Review: Enduring rock favourites Wilco are now onto album number 11. It is a stripped back affair but one that still offer sup the sort of singalong choruses fans keep coming back for, as well as lyrics that are as expressive as ever. They come from Jeff Tweedy who is in as fine form as ever, while guitars around him vary from acoustic and gentle to more raw and rousing. The drums are nicely deadened to lend the tracks some weight and various personal crises are mused upon through the course of another timeless record from these tried and tested indie heroes.
I Want You (She's So Heavy) (Trident Recording Session & Reduction mix)
Here Comes The Sun (take 9)
Because (take 1 - instrumental)
You Never Give Me Your Money (take 36)
Sun King (take 20)
Mean Mr Mustard (take 20)
Polythene Pam (take 27)
She Came In Through The Bathroom Window (take 27)
Golden Slumbers/Carry That Weight (Takes 1-3)
The End (take 3)
Her Majesty (Takes 1-3)
Review: There's a chance this Liverpudlian four piece will be familiar by now. This, their 11th studio outing, first unveiled as the 1960s slipped into the 70s, is a bonafide epic from an outfit that weren't lacking in epics; in many ways a culmination of their time together, marking the end of their active years and beginning of their legacy. By this stage, then, they've emerged from years spent on the inner journey and time on the outer, space cadeting to the hallucinogenic fuelled tones of "Sgt. Peppers" and "Revolver". Of course, there's still plenty of explorations happening, but the gritty blues rock of opening track "Come Together" really sets the tone. Five decades on, it still sounds great and maybe even better than you remember. Even if you own the original, this anniversary edition is worth having.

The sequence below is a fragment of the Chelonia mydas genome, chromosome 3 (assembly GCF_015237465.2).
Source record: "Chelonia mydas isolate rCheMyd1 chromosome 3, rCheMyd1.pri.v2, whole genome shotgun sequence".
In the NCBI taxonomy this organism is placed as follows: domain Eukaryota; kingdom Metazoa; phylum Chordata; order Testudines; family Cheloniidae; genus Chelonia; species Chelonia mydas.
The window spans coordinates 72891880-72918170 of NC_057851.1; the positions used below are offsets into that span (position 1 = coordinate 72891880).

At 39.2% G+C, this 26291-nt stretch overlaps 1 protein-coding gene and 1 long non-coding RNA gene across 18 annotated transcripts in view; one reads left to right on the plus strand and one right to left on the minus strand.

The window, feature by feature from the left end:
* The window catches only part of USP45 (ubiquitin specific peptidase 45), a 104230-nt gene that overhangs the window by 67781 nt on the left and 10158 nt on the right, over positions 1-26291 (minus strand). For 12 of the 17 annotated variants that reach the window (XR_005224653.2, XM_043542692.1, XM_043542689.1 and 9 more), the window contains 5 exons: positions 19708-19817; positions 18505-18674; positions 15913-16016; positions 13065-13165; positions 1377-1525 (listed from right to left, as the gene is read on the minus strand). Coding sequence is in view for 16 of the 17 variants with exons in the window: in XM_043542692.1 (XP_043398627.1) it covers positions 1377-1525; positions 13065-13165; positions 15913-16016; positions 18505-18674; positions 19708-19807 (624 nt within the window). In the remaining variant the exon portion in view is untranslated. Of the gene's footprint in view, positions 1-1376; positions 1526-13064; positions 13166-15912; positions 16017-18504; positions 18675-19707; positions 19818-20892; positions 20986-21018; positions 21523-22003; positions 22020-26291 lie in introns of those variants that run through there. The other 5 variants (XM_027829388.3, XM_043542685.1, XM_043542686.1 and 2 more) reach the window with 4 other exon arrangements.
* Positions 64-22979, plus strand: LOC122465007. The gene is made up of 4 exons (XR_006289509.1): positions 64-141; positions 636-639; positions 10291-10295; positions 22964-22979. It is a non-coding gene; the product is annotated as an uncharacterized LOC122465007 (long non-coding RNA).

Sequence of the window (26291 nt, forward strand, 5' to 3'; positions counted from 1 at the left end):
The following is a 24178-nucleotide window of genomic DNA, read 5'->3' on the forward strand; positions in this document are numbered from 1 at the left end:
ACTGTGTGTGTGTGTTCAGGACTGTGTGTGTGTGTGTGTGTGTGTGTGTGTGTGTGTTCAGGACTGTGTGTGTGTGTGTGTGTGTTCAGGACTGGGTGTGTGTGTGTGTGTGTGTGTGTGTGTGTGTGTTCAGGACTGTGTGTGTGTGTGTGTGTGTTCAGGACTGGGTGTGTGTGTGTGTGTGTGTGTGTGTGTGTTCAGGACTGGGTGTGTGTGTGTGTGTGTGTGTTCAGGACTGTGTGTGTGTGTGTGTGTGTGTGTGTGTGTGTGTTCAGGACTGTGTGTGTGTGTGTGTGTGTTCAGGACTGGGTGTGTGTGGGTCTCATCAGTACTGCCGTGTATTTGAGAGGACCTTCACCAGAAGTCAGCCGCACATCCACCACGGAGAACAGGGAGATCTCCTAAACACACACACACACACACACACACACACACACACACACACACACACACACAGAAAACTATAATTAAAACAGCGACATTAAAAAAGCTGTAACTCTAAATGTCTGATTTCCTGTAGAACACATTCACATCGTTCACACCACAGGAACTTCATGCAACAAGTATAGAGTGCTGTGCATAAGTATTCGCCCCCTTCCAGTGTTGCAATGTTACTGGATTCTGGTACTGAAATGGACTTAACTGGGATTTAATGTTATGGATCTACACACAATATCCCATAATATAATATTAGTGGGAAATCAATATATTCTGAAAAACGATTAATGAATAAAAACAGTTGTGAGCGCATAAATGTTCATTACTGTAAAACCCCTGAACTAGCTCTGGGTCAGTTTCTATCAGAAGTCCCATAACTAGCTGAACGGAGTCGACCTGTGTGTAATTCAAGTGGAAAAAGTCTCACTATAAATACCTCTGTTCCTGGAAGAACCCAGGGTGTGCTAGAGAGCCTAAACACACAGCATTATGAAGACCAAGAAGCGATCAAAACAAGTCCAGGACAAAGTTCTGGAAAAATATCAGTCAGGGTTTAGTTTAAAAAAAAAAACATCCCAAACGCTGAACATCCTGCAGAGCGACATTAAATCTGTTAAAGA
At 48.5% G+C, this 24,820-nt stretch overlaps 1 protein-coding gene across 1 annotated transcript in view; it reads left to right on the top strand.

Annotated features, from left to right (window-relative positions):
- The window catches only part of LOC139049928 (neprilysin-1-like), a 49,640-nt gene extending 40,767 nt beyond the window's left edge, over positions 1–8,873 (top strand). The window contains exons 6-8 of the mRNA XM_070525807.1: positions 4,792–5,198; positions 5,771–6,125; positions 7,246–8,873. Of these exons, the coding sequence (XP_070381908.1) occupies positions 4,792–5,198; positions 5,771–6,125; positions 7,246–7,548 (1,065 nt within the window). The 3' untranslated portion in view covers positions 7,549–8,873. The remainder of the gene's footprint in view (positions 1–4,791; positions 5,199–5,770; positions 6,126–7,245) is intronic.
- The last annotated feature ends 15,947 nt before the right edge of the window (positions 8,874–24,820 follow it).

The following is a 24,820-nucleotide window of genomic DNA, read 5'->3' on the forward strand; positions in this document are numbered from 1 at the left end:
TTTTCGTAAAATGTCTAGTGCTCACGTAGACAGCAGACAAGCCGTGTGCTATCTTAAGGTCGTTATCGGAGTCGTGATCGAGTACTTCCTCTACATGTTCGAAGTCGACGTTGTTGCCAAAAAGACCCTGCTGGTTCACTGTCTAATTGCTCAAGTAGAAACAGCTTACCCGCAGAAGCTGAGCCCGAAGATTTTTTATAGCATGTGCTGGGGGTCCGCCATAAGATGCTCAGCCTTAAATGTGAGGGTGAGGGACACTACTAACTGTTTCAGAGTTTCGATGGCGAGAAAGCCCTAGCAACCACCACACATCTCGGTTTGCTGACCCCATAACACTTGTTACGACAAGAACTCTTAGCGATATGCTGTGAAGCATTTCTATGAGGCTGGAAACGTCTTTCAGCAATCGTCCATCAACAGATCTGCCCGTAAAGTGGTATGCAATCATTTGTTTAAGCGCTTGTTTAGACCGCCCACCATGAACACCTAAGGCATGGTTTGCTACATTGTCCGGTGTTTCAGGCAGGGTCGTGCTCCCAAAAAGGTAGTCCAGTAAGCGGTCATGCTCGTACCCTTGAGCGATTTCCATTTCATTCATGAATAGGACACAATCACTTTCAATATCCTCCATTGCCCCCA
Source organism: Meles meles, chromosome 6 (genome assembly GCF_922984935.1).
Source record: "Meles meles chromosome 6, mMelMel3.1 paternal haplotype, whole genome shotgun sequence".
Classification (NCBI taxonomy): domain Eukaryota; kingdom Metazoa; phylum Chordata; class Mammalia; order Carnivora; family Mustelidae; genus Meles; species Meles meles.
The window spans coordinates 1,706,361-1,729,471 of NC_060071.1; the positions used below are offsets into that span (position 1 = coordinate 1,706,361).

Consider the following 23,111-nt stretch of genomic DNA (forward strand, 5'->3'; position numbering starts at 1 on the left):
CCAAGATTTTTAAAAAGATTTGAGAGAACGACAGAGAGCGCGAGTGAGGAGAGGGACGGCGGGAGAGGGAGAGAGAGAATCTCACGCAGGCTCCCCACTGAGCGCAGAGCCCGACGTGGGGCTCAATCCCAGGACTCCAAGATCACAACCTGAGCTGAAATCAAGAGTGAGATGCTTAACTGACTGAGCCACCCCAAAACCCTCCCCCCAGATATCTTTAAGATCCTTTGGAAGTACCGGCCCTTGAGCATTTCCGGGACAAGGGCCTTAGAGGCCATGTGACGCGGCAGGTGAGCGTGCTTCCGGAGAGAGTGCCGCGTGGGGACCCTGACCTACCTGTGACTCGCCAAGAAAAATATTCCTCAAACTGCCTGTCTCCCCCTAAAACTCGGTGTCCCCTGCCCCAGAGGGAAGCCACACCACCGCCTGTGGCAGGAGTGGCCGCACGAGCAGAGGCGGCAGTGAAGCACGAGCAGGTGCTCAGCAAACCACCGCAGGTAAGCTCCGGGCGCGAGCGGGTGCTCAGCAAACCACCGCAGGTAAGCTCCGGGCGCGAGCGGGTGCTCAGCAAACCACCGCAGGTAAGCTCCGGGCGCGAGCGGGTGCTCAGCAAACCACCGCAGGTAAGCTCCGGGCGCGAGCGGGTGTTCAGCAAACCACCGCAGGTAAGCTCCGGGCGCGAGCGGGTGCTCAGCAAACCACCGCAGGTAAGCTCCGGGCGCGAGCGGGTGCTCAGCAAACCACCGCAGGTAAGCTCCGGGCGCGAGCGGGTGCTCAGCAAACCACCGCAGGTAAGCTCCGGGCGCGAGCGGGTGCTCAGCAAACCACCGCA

Review: 213 was something of a supergroup formed in America's west coast soul scene. Powerhouses such as Bill Meyers, Guy Thomas and Neil Stubenhaus were all involved in the making of this album from 1981, which never actually saw the light of day at the time, but is now presented for the first time by Norwegian record label Preservation. It's sentimental material for lazy Sunday mornings, with emotive vocals backed by soaring strings and uplifting chords. There are more reflective moments like "Good Friends" next to swaying singings like "Ohio" and together they add up to a smooth listen.
Review: "In Rainbows", Radiohead's seventh album, finally gets a physical release! It's one thing downloading this landmark album, but to actually hold this is something special. Not only do you get increased sound quality, but you also get the amazing artwork from Stanley Donwood. This album includes "Nude", a live favourite for many years that was originally written during the "OK Computer" sessions. More minimal that their "Kid A" period, "In Rainbows" does something that very few albums have done - its sound is distinct from previous Radiohead albums, but is still clearly Radiohead. Hail to the kings, they are back on top form. Get this album while you can.
Review: When you think of the way we were when Blink 182's angsty punk-pop was tapping the top of the charts one word comes to mind - innocence. Compared to this era of impending existential doom it was easier to work out solutions then, even if solutions weren't put into action. So welcome to the new age, and a new Blink 182 intent on carving a fresh place for themselves in this frighteningly complex point in history. It's as though 2016's "California" was a cathartic and temporary rekindling of old flames, giving closure and helping the band move forward properly. Here they take us into territories barely on their radar before. Not that opener "The First Time" doesn't nod to past glories. "Darkside" brings arty, experimental punk, "Heaven" is a main stage overture, "On Some Emo Shit" is a desperate call for help and admission of the universality of fragility.
Review: Appearing on delicious gold-coloured vinyl, "The Only Band That Matters" offers a snapshot of the Clash at their raucous live best. The set draws on an archive of live shows that were originally broadcast live on various American radio stations between 1979 and '83. While many of the recordings seem raw and unpolished, it only adds to their appeal. On side one you'll find a string of powerful renditions of stone cold classics such as "White Man", "I Fought The Law" and "White Riot", while side B features some killer versions of the band's more dub and disco influenced later tracks. The 12"-mix length version of "The Magnificent Seven" and full-throttle romp through "Rock The Casbah" are particularly potent.